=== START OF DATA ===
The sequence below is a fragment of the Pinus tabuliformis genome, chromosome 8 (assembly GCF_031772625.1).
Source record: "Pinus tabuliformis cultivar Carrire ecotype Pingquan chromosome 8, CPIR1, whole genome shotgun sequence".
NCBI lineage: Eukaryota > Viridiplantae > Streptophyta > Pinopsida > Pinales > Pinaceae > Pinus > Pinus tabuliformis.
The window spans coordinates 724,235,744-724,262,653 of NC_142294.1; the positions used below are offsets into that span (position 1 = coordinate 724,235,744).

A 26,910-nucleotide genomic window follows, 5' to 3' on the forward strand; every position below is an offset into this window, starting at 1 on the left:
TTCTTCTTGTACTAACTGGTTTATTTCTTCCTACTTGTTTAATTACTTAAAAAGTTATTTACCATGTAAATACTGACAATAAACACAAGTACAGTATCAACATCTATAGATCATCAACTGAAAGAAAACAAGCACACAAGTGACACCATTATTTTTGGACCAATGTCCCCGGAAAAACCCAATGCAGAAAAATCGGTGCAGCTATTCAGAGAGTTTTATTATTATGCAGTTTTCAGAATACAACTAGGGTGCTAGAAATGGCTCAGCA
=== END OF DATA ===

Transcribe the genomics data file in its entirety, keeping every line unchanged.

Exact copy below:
The sequence below is a fragment of the Pinus tabuliformis genome, chromosome 8 (assembly GCF_031772625.1).
Source record: "Pinus tabuliformis cultivar Carrire ecotype Pingquan chromosome 8, CPIR1, whole genome shotgun sequence".
NCBI lineage: Eukaryota > Viridiplantae > Streptophyta > Pinopsida > Pinales > Pinaceae > Pinus > Pinus tabuliformis.
The window spans coordinates 724,235,744-724,262,653 of NC_142294.1; the positions used below are offsets into that span (position 1 = coordinate 724,235,744).

A 26,910-nucleotide genomic window follows, 5' to 3' on the forward strand; every position below is an offset into this window, starting at 1 on the left:
TTCTTCTTGTACTAACTGGTTTATTTCTTCCTACTTGTTTAATTACTTAAAAAGTTATTTACCATGTAAATACTGACAATAAACACAAGTACAGTATCAACATCTATAGATCATCAACTGAAAGAAAACAAGCACACAAGTGACACCATTATTTTTGGACCAATGTCCCCGGAAAAACCCAATGCAGAAAAATCGGTGCAGCTATTCAGAGAGTTTTATTATTATGCAGTTTTCAGAATACAACTAGGGTGCTAGAAATGGCTCAGCA